An individual’s inherited genetic variation may contribute to the ‘angiogenic switch’, which is essential for blood supply and tumor growth of microscopic and macroscopic tumors. Polymorphisms in angiogenesis-related genes potentially predispose to colorectal cancer (CRC) or affect the survival of CRC patients. We investigated the association of 392 single nucleotide polymorphisms (SNPs) in 33 angiogenesis-related genes with CRC risk and survival of CRC patients in 1754 CRC cases and 1781 healthy controls within DACHS (Darmkrebs: Chancen der Verhütung durch Screening), a German population-based case-control study. Odds ratios and 95% confidence intervals (CI) were estimated from unconditional logistic regression to test for genetic associations with CRC risk. The Cox proportional hazard model was used to estimate hazard ratios (HR) and 95% CIs for survival. Multiple testing was adjusted for by a false discovery rate. No variant was associated with CRC risk. Variants in EFNB2, MMP2 and JAG1 were significantly associated with overall survival. The association of the EFNB2 tagging SNP rs9520090 (p < 0.0001) was confirmed in two validation datasets (p-values: 0.01 and 0.05). The associations of the tagging SNPs rs6040062 in JAG1 (p-value 0.0003) and rs2241145 in MMP2 (p-value 0.0005) showed the same direction of association with overall survival in the first and second validation sets, respectively, although they did not reach significance (p-values: 0.09 and 0.25, respectively). EFNB2, MMP2 and JAG1 are known for their functional role in angiogenesis and the present study points to novel evidence for the impact of angiogenesis-related genetic variants on the CRC outcome.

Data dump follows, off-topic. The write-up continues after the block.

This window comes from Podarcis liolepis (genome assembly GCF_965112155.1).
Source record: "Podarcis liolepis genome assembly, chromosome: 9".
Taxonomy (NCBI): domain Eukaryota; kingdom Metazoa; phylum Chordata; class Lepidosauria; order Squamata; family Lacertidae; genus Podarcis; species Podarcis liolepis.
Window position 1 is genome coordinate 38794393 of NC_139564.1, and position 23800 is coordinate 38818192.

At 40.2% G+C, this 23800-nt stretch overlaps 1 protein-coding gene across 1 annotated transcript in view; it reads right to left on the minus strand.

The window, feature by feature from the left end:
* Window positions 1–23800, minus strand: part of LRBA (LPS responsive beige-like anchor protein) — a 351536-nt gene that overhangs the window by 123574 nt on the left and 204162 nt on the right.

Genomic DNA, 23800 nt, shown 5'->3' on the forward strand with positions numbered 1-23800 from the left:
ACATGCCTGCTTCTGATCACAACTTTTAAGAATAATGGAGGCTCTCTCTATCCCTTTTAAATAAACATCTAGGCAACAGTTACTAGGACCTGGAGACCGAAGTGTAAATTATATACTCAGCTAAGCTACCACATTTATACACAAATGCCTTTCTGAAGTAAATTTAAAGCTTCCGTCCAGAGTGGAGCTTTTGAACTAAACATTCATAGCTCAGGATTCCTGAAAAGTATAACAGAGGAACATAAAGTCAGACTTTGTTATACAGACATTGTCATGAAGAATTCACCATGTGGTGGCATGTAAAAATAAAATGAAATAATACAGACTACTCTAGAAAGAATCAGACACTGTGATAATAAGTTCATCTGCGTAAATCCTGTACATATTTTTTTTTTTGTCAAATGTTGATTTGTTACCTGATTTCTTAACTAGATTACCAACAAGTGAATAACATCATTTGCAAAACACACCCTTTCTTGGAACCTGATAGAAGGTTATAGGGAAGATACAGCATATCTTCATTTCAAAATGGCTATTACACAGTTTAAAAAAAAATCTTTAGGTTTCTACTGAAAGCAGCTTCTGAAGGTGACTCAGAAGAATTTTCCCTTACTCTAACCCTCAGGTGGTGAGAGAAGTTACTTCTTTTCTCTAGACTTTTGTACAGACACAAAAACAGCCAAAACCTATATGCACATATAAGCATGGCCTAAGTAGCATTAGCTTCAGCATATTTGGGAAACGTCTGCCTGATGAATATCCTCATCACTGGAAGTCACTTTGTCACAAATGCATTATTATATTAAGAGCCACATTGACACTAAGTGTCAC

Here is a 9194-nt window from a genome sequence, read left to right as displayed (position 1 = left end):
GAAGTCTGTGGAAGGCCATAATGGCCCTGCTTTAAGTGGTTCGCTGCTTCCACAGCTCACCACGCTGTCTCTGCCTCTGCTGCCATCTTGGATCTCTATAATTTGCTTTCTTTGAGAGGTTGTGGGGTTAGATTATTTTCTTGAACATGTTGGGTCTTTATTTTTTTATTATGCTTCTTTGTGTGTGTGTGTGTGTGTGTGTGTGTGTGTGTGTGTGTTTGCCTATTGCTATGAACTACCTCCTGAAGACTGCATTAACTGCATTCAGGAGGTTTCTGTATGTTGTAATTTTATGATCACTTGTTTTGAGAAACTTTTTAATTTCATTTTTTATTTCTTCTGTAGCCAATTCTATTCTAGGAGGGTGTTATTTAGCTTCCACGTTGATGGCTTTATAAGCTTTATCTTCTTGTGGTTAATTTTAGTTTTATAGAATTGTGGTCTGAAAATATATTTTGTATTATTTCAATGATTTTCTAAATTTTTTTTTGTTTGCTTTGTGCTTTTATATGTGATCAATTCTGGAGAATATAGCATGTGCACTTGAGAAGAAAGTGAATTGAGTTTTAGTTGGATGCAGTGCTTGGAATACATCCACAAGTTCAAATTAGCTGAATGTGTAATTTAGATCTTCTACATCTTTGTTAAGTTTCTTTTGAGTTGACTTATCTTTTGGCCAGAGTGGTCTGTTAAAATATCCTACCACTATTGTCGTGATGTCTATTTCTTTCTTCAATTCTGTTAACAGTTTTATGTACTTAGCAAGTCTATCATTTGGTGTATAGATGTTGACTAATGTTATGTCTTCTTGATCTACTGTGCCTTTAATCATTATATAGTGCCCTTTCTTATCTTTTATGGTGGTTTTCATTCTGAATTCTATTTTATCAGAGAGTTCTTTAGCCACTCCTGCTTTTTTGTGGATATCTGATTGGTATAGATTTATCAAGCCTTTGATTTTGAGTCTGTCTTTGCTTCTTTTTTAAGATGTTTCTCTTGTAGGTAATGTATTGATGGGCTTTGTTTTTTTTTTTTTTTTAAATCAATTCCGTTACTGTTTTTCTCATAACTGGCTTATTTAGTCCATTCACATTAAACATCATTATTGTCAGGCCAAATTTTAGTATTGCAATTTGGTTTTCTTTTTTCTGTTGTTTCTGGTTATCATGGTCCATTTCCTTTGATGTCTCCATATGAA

- Colorectal cancer
- Single nucleotide polymorphism